Editor's note: Brian Williams is a space enthusiast and writer living in Salinas, California.
From San Francisco to Monterey, California, people may not have been aware that the Orionid meteor shower started Tuesday, but they got a startling wake-up call as many people spotted a fireball streaking overhead.
About 7:45 p.m. Wednesday, what a scientist at the Chabot Space & Science Center in Oakland described to a local ABC news station as a "small car-sized piece of rock and metal" lit up the night sky and rattled windows with sonic booms.
While most reports came from around the San Francisco Bay area, there were sightings reported as far south as the Pebble Beach area, with one person managing to get a snapshot of it from the Salinas Valley region, farther inland.
At the moment, it is not entirely clear whether these were different meteors or the same one seen from different angles.
This may have been an unexpected bit of excitement for Californians, but it's a safe bet that a lot more people all across the Northern Hemisphere will be looking up between now and when the Orionid meteor shower reaches its peak on Saturday night, in hopes of seeing another spectacular light show.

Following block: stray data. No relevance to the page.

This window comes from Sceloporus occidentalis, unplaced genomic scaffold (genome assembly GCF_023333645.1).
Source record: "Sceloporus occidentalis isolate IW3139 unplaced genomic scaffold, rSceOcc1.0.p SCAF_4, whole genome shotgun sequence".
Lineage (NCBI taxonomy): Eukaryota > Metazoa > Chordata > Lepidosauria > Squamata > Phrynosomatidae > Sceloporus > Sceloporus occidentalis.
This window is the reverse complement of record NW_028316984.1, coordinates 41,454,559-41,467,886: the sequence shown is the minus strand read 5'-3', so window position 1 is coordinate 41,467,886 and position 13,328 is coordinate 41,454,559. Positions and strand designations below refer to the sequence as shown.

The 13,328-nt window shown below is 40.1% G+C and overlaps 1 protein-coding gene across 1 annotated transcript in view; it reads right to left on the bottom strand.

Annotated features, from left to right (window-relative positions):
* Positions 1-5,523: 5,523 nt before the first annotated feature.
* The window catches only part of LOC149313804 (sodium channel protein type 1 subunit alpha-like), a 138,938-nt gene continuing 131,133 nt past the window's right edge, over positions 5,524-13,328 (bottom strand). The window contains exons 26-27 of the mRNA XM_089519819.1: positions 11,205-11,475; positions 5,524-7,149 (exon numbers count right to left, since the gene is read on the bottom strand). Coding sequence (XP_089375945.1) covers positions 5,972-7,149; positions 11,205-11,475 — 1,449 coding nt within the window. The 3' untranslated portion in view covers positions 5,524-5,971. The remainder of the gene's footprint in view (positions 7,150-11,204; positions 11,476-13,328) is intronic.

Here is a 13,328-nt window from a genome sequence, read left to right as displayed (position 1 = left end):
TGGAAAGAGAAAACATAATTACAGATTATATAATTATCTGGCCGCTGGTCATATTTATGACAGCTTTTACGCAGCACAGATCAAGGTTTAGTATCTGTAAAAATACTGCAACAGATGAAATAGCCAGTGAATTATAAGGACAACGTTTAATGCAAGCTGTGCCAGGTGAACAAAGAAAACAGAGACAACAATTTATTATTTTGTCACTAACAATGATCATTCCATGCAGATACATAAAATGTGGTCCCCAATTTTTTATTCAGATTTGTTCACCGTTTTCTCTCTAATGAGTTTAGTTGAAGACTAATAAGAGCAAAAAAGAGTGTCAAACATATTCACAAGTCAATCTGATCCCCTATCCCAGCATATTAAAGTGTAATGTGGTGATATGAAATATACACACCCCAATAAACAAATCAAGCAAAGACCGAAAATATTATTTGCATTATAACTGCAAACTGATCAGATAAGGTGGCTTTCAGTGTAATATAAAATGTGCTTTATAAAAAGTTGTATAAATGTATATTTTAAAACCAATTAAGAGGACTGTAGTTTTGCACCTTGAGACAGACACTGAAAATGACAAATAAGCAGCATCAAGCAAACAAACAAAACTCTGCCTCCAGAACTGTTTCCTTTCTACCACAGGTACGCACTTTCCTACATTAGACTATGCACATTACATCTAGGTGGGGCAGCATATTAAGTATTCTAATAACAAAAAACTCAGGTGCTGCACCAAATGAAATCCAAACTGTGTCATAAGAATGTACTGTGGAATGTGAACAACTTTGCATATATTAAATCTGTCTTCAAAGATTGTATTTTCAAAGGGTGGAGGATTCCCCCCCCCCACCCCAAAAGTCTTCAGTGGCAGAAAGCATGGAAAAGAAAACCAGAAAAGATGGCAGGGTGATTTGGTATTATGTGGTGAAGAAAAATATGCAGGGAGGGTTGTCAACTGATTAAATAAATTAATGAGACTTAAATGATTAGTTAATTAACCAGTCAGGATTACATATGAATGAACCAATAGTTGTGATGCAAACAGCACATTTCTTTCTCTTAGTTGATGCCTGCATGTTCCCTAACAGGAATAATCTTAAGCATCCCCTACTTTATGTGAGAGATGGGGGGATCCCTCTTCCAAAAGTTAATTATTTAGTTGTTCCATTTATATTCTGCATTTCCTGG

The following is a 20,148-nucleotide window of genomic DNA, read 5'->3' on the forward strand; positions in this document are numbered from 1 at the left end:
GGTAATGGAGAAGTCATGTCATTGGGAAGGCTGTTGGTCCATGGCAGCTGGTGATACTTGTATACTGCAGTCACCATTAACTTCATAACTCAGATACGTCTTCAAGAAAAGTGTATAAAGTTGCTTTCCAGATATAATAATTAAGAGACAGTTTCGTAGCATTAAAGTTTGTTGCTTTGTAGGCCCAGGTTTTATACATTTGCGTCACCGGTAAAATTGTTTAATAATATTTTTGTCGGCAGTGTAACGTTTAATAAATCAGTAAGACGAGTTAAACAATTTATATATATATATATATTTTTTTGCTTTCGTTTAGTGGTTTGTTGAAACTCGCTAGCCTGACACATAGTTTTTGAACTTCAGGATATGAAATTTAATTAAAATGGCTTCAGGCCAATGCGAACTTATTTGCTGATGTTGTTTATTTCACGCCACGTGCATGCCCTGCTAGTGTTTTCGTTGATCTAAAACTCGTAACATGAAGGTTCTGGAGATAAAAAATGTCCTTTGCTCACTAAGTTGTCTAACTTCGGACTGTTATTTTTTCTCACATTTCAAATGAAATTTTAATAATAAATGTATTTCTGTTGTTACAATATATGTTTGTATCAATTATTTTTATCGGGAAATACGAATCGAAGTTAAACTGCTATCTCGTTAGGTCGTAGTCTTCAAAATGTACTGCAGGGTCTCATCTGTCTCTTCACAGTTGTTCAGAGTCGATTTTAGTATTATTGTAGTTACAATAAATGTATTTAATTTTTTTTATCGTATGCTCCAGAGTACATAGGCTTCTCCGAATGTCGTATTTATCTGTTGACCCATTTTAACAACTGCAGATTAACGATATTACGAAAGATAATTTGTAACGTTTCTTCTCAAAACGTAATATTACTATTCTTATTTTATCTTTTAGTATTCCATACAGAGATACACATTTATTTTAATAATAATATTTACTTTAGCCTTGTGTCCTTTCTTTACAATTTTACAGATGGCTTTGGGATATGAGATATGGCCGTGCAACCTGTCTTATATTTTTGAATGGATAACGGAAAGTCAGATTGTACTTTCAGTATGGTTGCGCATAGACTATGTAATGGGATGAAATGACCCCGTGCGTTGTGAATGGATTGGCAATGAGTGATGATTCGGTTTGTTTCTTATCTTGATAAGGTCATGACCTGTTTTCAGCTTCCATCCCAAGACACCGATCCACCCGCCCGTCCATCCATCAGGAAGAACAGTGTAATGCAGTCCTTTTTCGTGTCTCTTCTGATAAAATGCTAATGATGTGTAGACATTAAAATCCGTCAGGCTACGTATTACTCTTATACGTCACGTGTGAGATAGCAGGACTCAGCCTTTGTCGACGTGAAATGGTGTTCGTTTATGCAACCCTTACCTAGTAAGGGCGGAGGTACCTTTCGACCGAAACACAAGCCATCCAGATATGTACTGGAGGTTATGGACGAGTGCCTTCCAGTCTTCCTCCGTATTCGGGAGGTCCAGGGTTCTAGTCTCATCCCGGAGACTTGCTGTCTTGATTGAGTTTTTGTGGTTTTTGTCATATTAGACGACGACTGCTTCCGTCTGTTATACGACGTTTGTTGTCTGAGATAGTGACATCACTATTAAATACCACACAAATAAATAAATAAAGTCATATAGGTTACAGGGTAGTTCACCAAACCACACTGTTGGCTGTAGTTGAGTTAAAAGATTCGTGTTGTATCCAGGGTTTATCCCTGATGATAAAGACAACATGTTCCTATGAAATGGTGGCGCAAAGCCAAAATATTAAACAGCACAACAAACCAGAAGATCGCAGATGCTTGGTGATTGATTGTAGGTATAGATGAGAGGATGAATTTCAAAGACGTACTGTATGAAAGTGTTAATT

Several meteor showers occur regularly throughout the year, thanks to the Earth's passage through the debris fields left in the wake of comets or asteroids on their regular orbits around the sun.
The Orionids, so named because the angle at which the Earth intersects their path makes it appear as if they originate in the constellation of Orion, are one of the brightest and most densely packed meteor showers.
They're the leftovers of Halley's Comet on its regular trip through the solar system. Being spawned from a comet imparts the Orionids with the relatively high velocity of 148,000 mph as they strike the Earth's atmosphere, which make for an especially bright show.
Although Halley's Comet won't be back around until the year 2061, the debris that has broken off the comet stays along the same orbital trajectory and burns up in the Earth's atmosphere every year.
The debris that makes up the Orionid meteor shower crosses our path for about a week every October, while the other leftovers from Halley's Comet come in the form of the Eta Aquarid meteor shower in May.
The Orionids will peak in the dawn hours of Sunday. Want to watch? Get as far from city lights as you can, and look east/southeast. We'll have more on the Orionid shower Friday, complete with an iReport assignment!